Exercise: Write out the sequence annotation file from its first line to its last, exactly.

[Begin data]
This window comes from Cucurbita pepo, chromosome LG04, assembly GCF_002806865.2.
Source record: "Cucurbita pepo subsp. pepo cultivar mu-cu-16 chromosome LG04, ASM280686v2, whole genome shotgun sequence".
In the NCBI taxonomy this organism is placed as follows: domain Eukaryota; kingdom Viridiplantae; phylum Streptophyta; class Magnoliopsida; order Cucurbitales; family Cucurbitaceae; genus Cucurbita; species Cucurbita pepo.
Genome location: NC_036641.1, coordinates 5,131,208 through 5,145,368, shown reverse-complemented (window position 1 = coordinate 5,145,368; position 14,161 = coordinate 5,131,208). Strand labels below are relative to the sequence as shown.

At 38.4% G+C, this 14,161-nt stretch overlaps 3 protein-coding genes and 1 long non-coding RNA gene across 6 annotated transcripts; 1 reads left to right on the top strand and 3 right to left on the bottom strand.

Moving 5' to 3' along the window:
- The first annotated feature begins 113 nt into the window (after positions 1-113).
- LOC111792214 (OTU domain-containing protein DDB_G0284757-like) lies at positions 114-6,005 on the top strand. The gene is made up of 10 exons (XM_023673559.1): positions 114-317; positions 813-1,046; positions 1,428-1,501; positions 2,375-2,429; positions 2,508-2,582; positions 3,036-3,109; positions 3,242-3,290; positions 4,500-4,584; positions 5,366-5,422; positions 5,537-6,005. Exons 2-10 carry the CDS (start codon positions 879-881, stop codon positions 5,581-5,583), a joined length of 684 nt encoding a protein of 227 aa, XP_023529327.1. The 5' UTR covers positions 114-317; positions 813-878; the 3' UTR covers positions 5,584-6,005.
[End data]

This window comes from Cucurbita pepo, chromosome LG04, assembly GCF_002806865.2.
Source record: "Cucurbita pepo subsp. pepo cultivar mu-cu-16 chromosome LG04, ASM280686v2, whole genome shotgun sequence".
In the NCBI taxonomy this organism is placed as follows: domain Eukaryota; kingdom Viridiplantae; phylum Streptophyta; class Magnoliopsida; order Cucurbitales; family Cucurbitaceae; genus Cucurbita; species Cucurbita pepo.
Genome location: NC_036641.1, coordinates 5,131,208 through 5,145,368, shown reverse-complemented (window position 1 = coordinate 5,145,368; position 14,161 = coordinate 5,131,208). Strand labels below are relative to the sequence as shown.

At 38.4% G+C, this 14,161-nt stretch overlaps 3 protein-coding genes and 1 long non-coding RNA gene across 6 annotated transcripts; 1 reads left to right on the top strand and 3 right to left on the bottom strand.

Moving 5' to 3' along the window:
- The first annotated feature begins 113 nt into the window (after positions 1-113).
- LOC111792214 (OTU domain-containing protein DDB_G0284757-like) lies at positions 114-6,005 on the top strand. The gene is made up of 10 exons (XM_023673559.1): positions 114-317; positions 813-1,046; positions 1,428-1,501; positions 2,375-2,429; positions 2,508-2,582; positions 3,036-3,109; positions 3,242-3,290; positions 4,500-4,584; positions 5,366-5,422; positions 5,537-6,005. Exons 2-10 carry the CDS (start codon positions 879-881, stop codon positions 5,581-5,583), a joined length of 684 nt encoding a protein of 227 aa, XP_023529327.1. The 5' UTR covers positions 114-317; positions 813-878; the 3' UTR covers positions 5,584-6,005.